Densho Digital Repository
Densho Visual History Collection
Title: Gary M. Itano Interview
Narrator: Gary M. Itano
Interviewer: Linda Tamura
Location: Los Angeles, California
Date: August 21, 2019
Densho ID: ddr-densho-1000-479-13

<Begin Segment 13>

GI: So that was a little bit of motivation, because before going to Japan in my, when I was seventeen, eighteen, nineteen, I was heavily involved in the anti-war movement. For example, I was introduced to Angela Davis at one of her monthly meetings where she would sit there and there'd be a gathering of people at her feet.

LT: And Angela Davis was?

GI: Angela Davis was one of the leaders of the civil rights and anti-war movements. And at the time, it was told that she was the most famous person on the planet, the most well-known name on the planet because of her philosophy. And my friend Malik, this black guy, who I was told Malcolm X himself had converted to revolutionary while they were both in this prison at the same time. And Malik came into our anti-war commune and he took us, all of us kind of kids and underlings under his wing and I became his, kind of like, driver. And he would... so he introduced me to Angela Davis as the most revolutionary person he knew in the L.A. area. And I'm going, like, are you kidding? I guess because I was very studious, and I read nine volumes of Lenin and I was all into it, I guess he was impressed by that sort of thing. And then he introduced me to Hakim Jamal, who was Malcolm X's cousin-in-law, he had married Malcolm X's cousin. And Hakim had the same look and the Kufi hat and all that kind of thing. And he would tell me all these amazing stories about hanging out with the Redgrave acting family in England. And I was supposed to go to, I was supposed to... well, at the time the COINTEL program was executed, and all of the anti-war groups were shut down. And in terms of, the violence was in terms of how dark you were. If you were black, Black Panther, you were shot up and killed. If you were white, like the newsreel guys that took all these news films from all over the revolutionary world and we would show them, they would just be thrown up against the wall and harassed. And I was, like, right in the middle of all this stuff, personally.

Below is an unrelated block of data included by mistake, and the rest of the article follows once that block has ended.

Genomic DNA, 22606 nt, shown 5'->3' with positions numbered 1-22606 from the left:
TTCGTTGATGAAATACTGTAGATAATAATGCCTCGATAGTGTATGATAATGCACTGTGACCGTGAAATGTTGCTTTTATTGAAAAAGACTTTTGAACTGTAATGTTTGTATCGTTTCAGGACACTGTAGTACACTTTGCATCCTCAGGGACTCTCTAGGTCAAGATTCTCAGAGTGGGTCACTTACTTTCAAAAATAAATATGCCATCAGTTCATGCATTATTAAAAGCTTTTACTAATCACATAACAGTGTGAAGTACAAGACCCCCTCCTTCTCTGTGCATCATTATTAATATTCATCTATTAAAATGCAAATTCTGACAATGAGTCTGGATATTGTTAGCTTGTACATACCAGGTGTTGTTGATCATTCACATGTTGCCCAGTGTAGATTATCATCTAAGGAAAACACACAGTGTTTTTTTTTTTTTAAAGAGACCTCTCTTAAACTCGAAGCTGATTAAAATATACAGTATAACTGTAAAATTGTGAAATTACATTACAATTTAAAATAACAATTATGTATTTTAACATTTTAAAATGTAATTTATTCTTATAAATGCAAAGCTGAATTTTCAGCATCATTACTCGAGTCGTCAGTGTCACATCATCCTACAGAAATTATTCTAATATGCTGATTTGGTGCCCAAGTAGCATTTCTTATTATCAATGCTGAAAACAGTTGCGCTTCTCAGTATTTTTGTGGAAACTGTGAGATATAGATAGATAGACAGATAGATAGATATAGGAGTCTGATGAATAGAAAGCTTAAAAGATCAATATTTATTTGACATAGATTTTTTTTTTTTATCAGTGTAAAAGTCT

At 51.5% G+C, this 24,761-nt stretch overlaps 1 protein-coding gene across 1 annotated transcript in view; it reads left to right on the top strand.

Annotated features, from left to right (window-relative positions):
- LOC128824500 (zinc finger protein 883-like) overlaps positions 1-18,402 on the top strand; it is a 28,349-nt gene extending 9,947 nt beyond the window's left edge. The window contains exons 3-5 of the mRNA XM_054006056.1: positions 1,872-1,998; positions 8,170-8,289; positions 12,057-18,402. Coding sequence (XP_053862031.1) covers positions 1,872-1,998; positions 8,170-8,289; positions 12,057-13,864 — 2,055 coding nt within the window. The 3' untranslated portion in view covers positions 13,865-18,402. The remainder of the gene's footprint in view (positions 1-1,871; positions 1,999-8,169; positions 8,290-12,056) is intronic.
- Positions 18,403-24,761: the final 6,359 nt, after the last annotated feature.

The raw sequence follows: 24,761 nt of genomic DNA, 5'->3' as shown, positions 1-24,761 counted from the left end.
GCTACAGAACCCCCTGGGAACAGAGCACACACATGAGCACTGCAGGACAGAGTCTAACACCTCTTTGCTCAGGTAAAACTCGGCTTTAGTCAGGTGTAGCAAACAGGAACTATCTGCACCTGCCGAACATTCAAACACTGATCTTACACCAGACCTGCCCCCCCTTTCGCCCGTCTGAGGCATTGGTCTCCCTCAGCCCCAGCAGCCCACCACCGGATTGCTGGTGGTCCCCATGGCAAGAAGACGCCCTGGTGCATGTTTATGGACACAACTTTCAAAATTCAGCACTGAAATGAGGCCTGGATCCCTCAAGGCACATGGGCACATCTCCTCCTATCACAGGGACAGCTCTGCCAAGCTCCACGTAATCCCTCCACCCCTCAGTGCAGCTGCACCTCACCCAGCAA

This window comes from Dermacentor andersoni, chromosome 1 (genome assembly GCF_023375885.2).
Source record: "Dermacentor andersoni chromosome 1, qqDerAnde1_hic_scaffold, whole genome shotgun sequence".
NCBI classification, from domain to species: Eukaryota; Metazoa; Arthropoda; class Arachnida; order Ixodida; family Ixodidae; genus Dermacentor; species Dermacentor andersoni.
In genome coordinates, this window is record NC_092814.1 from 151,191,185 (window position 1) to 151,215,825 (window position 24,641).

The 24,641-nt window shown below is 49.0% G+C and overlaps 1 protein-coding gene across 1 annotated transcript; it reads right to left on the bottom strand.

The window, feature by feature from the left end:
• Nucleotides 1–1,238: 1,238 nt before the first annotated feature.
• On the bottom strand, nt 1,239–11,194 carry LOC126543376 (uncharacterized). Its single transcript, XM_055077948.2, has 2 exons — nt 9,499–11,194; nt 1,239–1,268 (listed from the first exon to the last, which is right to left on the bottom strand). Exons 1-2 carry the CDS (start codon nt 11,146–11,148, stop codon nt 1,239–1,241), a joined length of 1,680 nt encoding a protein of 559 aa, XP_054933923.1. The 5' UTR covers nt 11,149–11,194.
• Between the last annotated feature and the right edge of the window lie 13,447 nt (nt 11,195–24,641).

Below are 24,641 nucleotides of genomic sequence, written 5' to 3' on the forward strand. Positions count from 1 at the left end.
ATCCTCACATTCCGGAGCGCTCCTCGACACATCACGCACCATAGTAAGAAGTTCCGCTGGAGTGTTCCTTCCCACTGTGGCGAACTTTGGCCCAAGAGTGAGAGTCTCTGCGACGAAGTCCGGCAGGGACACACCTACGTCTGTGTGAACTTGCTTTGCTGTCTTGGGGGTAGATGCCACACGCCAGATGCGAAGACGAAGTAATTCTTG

LT: What does COINTEL stand for?

GI: Covert Intelligence Program. And we found out later that in our own little commune of about two dozen people, we had an infiltrator who had, he was very clever. He knew everything about everybody, so he would know how to ingratiate himself to the leadership. So he would do that, and he would get the... it used to be, before he came, we would all meet communally and discuss our plans to have a free concert in Seventh Street Park or an anti-war demonstration here or whatever. But once he came in, he isolated the leadership, and the leadership would prevent us kids and younger people from engaging in the discussion. So then when COINTELPRO, it was a nationwide smackdown of all the anti-war groups and civil rights groups. And so we got dispersed, and, for example, Lowell Bergman, who was an editor of the Long Beach Street Journal, our cohort from the Long Beach Free Press, we were down in San Diego. Lowell became a 60 Minutes correspondent, and he gained notoriety from the film The Insider with Russell Crowe, and was it Al Pacino, I think, that played Lowell? And the 60 Minutes guy, and they broke the story about the tobacco industry, and caused the whole tobacco industry thing to crash. And Lowell is now teaching, he's an emeritus instructor at Berkeley. But he had me type in his copy into this ancient art deco looking linotype typing machine that would punch tapes and columnize his text, and then we would take it to the press that printed the L.A. Free Press, and the owner of that would do our paper, print our papers for free if we would, his paper had like a center section, like a regular section and then a center adult section. But the adult section, he didn't have the equipment to automatically insert the centers, so we would do those by hand in exchange for him printing our papers.

LT: So getting back to your uncle in Japan, what was his advice for you when you came back, and how did you follow up on that with your work? What was your uncle's advice, and how did that prompt you?

GI: He didn't really give me any direct advice, just, "Do the best you can," I guess. But like I said, from that trauma when I was thirteen, I was just head down, doing whatever was right and had to be done without questioning anything, it's just like, had nowhere else to go. So that's basically what I did wherever I happened to find myself.

<End Segment 13> - Copyright © 2019 Densho. All Rights Reserved.